This is the original dialect of BASIC as it was invented by Kimmeny and Kurz. Although this language was wildy successful it was panned by many famous computer scientists. Later dialects of BASIC were even more successful, the most notable of which is Visual Basic, which is one of the world's most popular development languages.

This BASIC has some definite peculiarities. Every line must have a line number. The
lines could be typed in any order, but they would be sorted into ascending order before the
program was compiled. (Yes, *compiled.*) The line numbers are an integral part of the
program, because they are the target of all GOTO and IF statements.

There is one looping construct, the FOR loop which has one of the two following forms.

FOR I = 1 TO N

FOR I = 1 TO N STEP K

The 1, N and K could be replaced by arbitrary arithmetic expressions. Loops were terminated by the NEXT statement as follows.

The IF statement had a single form as follows.NEXT I

IF X<Y THEN 25

X and Y could be replaced by arbitrary arithmetic expressions. Comparisons operators
were *not* considered to be arithmetic operators. The < sign could be replaced with
one of >, <=, >=, = or <>. No Boolean operators were allowed. The number 25
is a line number. Control would be transfered to this line if the comparison were true,
otherwise the next statement in line would be executed.

Every program had to end with an "END" statement, and assignment statements had to begin with the "LET" keyword. Spaces were optional except in quoted strings.

Because the line numbers had to be left-justified, it was essentially impossible to indent code. This sort of thing was quite rare at the time anyway.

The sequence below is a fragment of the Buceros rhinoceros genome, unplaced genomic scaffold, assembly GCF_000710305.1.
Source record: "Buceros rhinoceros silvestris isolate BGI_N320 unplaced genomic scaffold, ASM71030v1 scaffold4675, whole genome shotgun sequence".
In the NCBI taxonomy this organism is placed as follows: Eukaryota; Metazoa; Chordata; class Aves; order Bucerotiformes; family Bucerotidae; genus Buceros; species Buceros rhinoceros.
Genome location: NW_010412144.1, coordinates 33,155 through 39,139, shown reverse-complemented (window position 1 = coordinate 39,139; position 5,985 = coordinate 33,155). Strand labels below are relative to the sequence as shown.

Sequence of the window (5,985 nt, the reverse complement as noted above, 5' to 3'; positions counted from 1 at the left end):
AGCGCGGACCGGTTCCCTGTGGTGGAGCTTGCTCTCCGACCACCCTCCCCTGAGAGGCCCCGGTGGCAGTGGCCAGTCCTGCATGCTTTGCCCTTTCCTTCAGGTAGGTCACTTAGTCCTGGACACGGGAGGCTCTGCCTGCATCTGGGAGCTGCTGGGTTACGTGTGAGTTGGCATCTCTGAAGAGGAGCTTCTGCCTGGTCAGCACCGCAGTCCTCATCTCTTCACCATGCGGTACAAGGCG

Dartmouth Basic was the first programming language I learned, and I wrote several
programs in it. One constant problem was the line numbers. If you wanted to make extensive
changes to your code, you had to insert lines by creating new line numbers that fit
between the existing ones. That's why most line numbers are multiples of 10. Note
the lines I inserted after line 150 below. When things got too tight, there was a
RENUMBER editor command that could be used to renumber the lines and also update
the GOTO and IF statements to keep them in sync. Unfortunately, it was possible
to utterly destroy your program if you weren't careful with this. The Dartmouth
Timesharing system provided several languages in addition to BASIC. FORTRAN and
ALGOL were also available. If you told the editor you were editing a FORTRAN
program, but it was really a BASIC program, and then you renumbered it,
it would renumber the lines, but not the GOTO statements. There was no such thing
as an undo. You could
spend *hours* recovering from this mistake.

The program below compiles and runs under the YABASIC compiler/interpreter as long as 5 changes are made to the code. The statement IF X<Y THEN 25 is illegal in YABASIC and must be replaced with the statement IF X<Y GOTO 25. This amounts to changing the keyword THEN to the keyword GOTO on five different lines. See line 153 below for the list of lines that need to be changed.

The program will run *unchanged* under MS DOS QBASIC, if you can
manage to locate a copy.

100 REM ////////////////////////////////////////////////////////// 110 REM // Name: Peter M. Maurer 120 REM // Program: Sieve of Eratosthenes 130 REM // Due: Never 140 REM // Language: Dartmouth Basic 150 REM ////////////////////////////////////////////////////////// 153 REM Modlines: 260,290,300,370,470 157 REM Change THEN to GOTO for YABASIC 160 DIM C(999) 170 REM define the sieve data structure 180 FOR I = 0 TO 999 190 REM everything is potentially prime until proven otherwise 200 LET C(I) = 1 210 NEXT I 220 REM Neither 1 nor 0 is prime, so flag them off 225 LET C(0) = 0 230 LET C(1) = 0 240 REM start the sieve with the integer 0 250 LET I = 0 260 IF I>=1000 THEN 440 270 REM advance to the next un-crossed out number. 280 REM this number must be a prime 290 IF I >= 1000 THEN 440 300 IF C(I) <> 0 THEN 330 310 LET I = I+1 320 GOTO 290 330 REM come here when prime found 340 REM cross out all multiples of the prime, starting with 2*p. 350 LET J = 2 360 LET P = I * J 370 IF P >= 1000 THEN 420 380 LET C(P) = 0 390 LET J = J+1 400 LET P = I * J 410 GOTO 370 420 LET I = I+1 430 GOTO 260 440 REM all uncrossed-out numbers are prime 450 REM print all primes 460 FOR I = 0 TO 999 470 IF C(I) = 0 THEN 490 480 PRINT I," is prime" 490 NEXT I 500 END